And this makes me think about the relationship between cinema and redemption and whether or not it can be possible for anyone which leads me to the character arc I love the most in the new series who is Nola’s boss at the public school where she teaches art.

This person Rocalotta Moss articulates her power by talking about herself in the third person as a way to cope with trauma, redefinition and repurposing. We come to learn that Rocalotta is the daughter of a crack addict who pimped her out at the age of twelve for drugs until the foster system removed her.

Nola describes how she understands this personal othering by Rocalotta as a way to remind herself that she was not what they did to her body. But what she did for herself and that is essentially how Lee redeems himself and redeems Nola.

By acknowledging the story of her body and how her reclamation of power was not just for herself but for all the others who have had to put it out there by simply being in the world, by choice or against their will.

To counter being the disintegration, product of decay after an event, leftover from what came before, stuff left behind, shit that no one wants. Anything – biology, geology, material, debris, junk, dust, rubble, rubbish, scrap, trash, remains of something destroyed or broken up – abandoned and forgotten. Re-made into something else-ness.

My favorite trope in all of Spike Lee’s films is his cinematographer Ernest Dickerson’s signature shot of putting the subject on a dolly so they stay still while the whole world moves behind them.

An individual against the world. A body in motion controlled by their thoughts.

Set adrift on this thing called life.

Alive despite an existential sea.

I am watching this from my bed and I am wondering if the baptism still happens if I don’t watch this in a theater.

How can this still be a poetic ? One that exists through multiple containers. A container being a page, a screen, a transmission, a conversation or a touch.

Yesterday I saw the Jean-Luc Godard movie, Goodbye to Language.

When people talk about it, they talk about how it is in 3D.

Godard does 3D. And that’s a thing. His dog stars in the film and that’s a thing. I friend her, Roxy Mieville,  on Facebook. She has 184 friends and recently had a birthday. Her presence in the film is framed by a quote by Darwin, “the dog is the only living creature on earth that loves you more than it loves itself.”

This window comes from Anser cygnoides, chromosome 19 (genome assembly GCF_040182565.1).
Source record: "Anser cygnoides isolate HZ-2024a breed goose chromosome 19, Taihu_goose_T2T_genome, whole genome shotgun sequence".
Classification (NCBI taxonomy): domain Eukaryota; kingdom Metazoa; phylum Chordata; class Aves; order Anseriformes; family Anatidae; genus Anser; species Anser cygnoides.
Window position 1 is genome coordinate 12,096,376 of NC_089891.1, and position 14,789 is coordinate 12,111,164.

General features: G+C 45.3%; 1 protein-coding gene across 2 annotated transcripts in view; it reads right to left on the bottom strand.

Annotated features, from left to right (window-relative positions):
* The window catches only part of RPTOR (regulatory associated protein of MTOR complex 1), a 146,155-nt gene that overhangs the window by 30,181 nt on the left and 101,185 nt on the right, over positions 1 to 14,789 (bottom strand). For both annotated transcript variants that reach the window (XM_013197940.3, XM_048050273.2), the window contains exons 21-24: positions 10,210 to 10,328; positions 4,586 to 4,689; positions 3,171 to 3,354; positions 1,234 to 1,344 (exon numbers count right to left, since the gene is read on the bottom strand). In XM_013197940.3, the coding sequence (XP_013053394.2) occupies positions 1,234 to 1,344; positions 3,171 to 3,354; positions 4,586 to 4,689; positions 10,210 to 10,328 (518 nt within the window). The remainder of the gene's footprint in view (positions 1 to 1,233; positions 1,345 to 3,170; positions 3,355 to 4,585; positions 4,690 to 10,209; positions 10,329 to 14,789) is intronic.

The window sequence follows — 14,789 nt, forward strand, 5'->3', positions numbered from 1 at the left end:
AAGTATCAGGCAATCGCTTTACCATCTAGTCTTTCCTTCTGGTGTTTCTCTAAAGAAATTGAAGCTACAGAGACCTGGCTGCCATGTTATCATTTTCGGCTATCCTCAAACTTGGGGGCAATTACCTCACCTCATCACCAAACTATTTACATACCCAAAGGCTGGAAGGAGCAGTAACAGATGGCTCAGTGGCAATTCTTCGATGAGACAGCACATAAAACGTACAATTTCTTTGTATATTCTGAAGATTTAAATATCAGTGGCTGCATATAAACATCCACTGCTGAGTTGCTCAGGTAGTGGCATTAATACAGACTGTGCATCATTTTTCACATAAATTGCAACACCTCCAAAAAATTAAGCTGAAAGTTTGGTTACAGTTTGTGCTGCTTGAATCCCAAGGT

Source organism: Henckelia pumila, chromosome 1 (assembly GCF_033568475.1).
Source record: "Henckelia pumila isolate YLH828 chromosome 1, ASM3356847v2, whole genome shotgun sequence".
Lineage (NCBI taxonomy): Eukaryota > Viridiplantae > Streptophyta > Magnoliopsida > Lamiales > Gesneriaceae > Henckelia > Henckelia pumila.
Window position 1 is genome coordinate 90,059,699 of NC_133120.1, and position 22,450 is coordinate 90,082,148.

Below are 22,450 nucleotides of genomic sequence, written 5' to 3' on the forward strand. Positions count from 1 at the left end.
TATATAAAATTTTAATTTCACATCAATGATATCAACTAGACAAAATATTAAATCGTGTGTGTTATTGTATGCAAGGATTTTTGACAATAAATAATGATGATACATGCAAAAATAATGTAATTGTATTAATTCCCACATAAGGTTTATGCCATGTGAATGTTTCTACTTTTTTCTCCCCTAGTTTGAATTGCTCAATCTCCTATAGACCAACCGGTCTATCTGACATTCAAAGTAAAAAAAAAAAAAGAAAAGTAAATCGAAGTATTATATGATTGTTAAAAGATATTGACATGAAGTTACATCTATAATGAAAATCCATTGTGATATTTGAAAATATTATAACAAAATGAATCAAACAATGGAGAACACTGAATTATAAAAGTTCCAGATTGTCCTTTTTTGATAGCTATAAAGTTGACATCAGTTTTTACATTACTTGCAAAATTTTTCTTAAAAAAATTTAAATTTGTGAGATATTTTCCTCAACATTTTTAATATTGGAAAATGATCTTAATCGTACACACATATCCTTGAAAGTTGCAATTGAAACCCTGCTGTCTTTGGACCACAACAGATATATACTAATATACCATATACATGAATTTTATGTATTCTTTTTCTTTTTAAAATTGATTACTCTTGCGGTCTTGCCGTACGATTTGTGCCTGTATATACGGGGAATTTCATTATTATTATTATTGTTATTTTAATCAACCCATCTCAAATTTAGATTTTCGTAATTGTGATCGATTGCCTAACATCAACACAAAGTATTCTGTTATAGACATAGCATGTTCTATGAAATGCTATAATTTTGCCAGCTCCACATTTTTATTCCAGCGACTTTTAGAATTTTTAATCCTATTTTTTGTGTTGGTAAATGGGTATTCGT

But, I speak of this film, not because of the dog, but because of the first shot of the film.

A medium shot on two people’s hands. These people are standing in front of an outdoor book vendor.

One pair of hands holds a book, the other holds an Iphone.

Godard is considered a filmmaker. ‘who uses the camera in the same way that a writer uses a pen.’ There is no gun to my head but this question repeats like rapid fire whenever I pick up a camera or my laptop. According to Godard, all you need is a girl and a gun to make a film. BUT if I want to make the film I have to put all of my energy towards becoming THE girl and the THE gun.

I google a plot synopsis of Goodbye to Language, and all I see is language as language that exists to to describe this film. It says:

The idea is simple : A married woman and a single man meet. They love, they argue. Fists fly. A dog strays between town and country. The seasons pass. The man and woman meet again. The dog finds itself between them. The other is in one, the one is in the other and they are three. The former husband shatters everything. A second film begins: the same as the first, and yet not. From the human race we pass to metaphor. This ends in barking and a baby’s cries. In the meantime, we will have seen people talking of the demise of the dollar, of truth in mathematics, and of the death of the robin. 

Does the film even matter ? Which came first, the film or the poem as description ?

Going back to the book table shot…it appears on the screen and the audience that I am sitting among laughs and I laugh too but I am not entirely sure why.

To clarify, I do get the inference towards some sort of “death of the book” commentary and I guess that is why I laugh but the thing I am not sure of is whether it is because I am in mourning or is it because I have already moved on.